Lest anyone think I’ve taken a permanent break from thinking (because rereading last week’s blog, I realize how absolute my statement sounded), let it be known that I’ve been reading my “entertaining books” on sex and The Simpsons along side of, that is to say, at the same time as a few commentaries on I Peter and Lewis’s Letters to Malcom. And, you’ll also be relieved to know, both of my “break books” are rather thought provoking; there just isn’t as much mind stretching involved, not as many new thoughts. I just finished Real Sex by Lauren Winner and I recommend it to marrieds and singles alike. Winner is engaging and realistic. She does an excellent job of confronting the lies about sex that bombard us both from our Christian subculture and our western culture at large, as well as developing some constructive ways of viewing and practicing chastity within the biblical contexts of Scripture and Church. Some of her most fun thoughts are about working against our cultural bent of extreme individualism where “my sex is none of your business” arguing that “sex is communal rather than private, personal rather than public.” Chew on that for a bit!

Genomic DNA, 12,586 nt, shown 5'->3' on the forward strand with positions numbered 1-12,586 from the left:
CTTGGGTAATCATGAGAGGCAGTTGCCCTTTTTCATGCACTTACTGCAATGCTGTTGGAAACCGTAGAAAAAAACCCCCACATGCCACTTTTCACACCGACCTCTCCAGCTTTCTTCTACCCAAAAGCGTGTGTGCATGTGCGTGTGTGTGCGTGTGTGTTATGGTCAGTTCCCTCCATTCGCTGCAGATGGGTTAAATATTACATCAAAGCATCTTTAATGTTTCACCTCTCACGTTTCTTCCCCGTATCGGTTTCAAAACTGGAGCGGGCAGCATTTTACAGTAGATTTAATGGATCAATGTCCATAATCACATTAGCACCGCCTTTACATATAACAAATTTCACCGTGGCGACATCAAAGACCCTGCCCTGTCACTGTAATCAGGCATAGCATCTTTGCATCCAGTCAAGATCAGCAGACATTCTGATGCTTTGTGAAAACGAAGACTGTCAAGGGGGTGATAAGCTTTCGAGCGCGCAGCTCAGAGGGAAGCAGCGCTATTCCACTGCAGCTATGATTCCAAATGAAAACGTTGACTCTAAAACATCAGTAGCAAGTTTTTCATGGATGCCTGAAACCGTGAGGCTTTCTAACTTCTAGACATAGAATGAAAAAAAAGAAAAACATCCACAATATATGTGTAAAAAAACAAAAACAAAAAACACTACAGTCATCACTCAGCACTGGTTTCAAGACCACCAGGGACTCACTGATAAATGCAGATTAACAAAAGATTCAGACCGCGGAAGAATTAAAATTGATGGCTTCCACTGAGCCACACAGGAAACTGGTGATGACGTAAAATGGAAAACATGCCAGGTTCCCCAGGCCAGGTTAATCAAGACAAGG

Every week Jasie asks, “So, have you thought any more about prayer?” And I reach back into the corners of my mind and reply vaguely with generalities like, “Yeah, it’s been going well…” or with specific happenings such as, “Well, yesterday this and this and this happened.” which is all fine, but not quite the response I want to give. So this past week, I’ve been making a list and today I was able to answer the question before she even asked. Currently number one on my list of thoughts about prayer is: I feel the Holy Spirit prompting me to pray when I would normally read or listen to music or hang out and I want to be obedient. (Actually, I want to read or listen to music or hang out; I want to ask the Lord for a rain check. This is why prayer is a discipline. And I really do want the relational fruits of discipline.) Number two: I’m working out a broader perspective on what prayer is. Sometimes I study I Peter in prayer and sometimes I don’t. What do I mean by that? I don’t mean that when I remember to pray, “Holy Spirit, illuminate Thy Word” before opening my Bible that I am studying in prayer and when I forget I’m not. To be sure, that kind of prayer is important and good, but it certainly isn’t prescriptive. It isn’t a guarantee that my study will be productive, effective, or prayerful. So what do I mean? Well, I’m not entirely sure. At some level I think I mean simply acknowledging God; he is there and it is wrong to ignore him. There is nothing “spiritual” in doing this, not the way we sometimes think of spirituality at any rate. It doesn’t make doing dishes didactic; doing dishes can be didactic, as can anything, but that’s not what makes the act spiritual or worshipful. So when I get the inkling to read, listen to music, hang out, and the Sanctifying Spirit prompts me to pray, I need to put down my book, turn off my music, excuse myself from the room. But other times when I get an itch for the things I love, I should do them with the knowledge that God designed me specifically with those desires and he loves to see me enjoy myself; he loves to be with me as I enjoy myself; he loves providing opportunities for me to do the things I enjoy. I do the same for those I love. Sometimes I don’t receive recognition for it, but I’m not being ignored either… I’m in relationship.